He found a "huge gap between leadership and worker-bees" in terms of understanding exactly what moving to an SOA entails. While IT budgets are returning, there seems to be a lack of a cohesive approach to service-oriented anything, he finds. "In large corporations, the majority of the employees had never spoken with their CIO, never seen a strategic IT plan, and never had the chance to talk with anyone of any influence about the fundamental problems in their organization."
Plus, many IT professionals are kept just too heads-down busy churning out solutions to be able to contribute the big picture. "Development methodology? Yeah, we have a development methodology - write the code real fast and put it in production."
Schneider also finds several trends percolating to the surface. There's a lot of interest in developing a "Web services catalog" (UDDI registry). Plus, there is plenty of interest in enterprise service bus (ESB) architectures.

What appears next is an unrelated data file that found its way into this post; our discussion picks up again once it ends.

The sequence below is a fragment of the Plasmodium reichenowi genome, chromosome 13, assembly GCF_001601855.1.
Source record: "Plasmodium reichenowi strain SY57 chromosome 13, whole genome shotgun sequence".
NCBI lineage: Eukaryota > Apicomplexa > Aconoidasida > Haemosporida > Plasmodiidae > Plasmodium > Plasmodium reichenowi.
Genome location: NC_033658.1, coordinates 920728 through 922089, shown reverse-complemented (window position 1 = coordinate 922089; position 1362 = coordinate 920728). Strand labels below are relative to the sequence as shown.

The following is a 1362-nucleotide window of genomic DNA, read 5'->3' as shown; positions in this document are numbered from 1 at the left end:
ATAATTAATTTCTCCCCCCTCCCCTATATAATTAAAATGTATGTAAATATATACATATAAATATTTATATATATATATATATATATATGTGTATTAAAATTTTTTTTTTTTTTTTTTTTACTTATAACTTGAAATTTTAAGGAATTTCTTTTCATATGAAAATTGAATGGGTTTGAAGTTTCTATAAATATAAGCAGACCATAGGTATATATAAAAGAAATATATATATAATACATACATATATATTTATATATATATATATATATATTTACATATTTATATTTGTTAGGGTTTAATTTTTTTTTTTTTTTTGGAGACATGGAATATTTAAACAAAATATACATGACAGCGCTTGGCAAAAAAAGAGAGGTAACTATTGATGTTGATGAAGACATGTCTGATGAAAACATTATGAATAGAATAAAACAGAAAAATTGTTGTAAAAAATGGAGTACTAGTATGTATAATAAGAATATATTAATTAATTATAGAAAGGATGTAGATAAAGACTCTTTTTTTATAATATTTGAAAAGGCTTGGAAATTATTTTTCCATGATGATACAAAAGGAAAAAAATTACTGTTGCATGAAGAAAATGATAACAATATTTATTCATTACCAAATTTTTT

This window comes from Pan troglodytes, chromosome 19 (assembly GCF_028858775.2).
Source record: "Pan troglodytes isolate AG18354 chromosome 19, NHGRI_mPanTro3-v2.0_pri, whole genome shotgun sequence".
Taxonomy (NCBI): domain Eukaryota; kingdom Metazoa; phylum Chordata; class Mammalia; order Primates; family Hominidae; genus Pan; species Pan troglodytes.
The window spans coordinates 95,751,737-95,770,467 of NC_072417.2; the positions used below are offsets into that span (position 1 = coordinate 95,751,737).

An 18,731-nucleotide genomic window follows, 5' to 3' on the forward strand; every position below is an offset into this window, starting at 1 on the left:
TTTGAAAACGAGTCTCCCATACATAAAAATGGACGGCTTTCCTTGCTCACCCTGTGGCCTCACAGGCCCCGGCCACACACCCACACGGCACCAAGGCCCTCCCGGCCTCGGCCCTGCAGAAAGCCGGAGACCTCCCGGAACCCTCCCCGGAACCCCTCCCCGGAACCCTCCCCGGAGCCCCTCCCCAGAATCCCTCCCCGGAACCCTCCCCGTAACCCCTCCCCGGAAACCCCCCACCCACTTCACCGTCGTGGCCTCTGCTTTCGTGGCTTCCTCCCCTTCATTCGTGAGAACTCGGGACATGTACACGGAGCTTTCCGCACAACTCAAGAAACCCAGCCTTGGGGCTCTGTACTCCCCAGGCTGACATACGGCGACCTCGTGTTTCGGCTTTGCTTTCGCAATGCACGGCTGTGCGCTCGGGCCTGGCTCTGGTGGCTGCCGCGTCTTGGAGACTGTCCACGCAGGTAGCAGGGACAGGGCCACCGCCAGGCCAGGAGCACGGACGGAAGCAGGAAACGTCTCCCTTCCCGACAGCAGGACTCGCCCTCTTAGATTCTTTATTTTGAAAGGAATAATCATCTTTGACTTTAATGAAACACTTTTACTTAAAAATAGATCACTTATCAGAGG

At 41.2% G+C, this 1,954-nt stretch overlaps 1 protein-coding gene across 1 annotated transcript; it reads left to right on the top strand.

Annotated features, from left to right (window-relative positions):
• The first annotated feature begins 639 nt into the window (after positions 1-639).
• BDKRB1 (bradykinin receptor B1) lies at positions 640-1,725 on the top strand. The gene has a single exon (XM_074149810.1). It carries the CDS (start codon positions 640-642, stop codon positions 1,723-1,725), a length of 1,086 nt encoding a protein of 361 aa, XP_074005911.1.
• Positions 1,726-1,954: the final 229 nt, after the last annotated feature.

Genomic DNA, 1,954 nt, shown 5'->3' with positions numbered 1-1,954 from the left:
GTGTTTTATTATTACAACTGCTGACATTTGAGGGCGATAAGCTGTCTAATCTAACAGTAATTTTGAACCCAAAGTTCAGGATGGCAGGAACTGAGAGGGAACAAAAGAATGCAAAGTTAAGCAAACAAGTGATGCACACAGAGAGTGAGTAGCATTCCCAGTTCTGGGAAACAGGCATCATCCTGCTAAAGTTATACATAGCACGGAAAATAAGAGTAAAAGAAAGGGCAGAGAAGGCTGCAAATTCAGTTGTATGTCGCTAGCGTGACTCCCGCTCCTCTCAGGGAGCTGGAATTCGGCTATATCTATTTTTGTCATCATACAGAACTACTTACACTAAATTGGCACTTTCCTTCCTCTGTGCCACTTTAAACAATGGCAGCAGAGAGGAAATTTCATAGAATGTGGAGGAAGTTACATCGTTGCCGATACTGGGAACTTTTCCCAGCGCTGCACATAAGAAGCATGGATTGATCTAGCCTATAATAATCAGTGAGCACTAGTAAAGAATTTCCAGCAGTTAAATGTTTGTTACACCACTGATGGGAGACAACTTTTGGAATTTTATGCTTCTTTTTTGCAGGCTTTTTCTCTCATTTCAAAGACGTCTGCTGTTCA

Finally, developers need training to develop a better grasp of the evolving big picture of SOA. "The fundamentals of designing systems for use, reuse, evolve-ability and agility were missing," Schneider observes. "Developers don't need Web services training, they need loose coupling training."
SOA is not your ordinary technology rollout -- it is a process of effective communication, selling ideas and concepts, and management. Developers, architects, and business users need to be engaged in the process for it to succeed. The question is, will the paradigm shift this much? Or will SOA be another "CRM" or "ERP" colossus that gets rammed through the organization at a high cost of time and capital?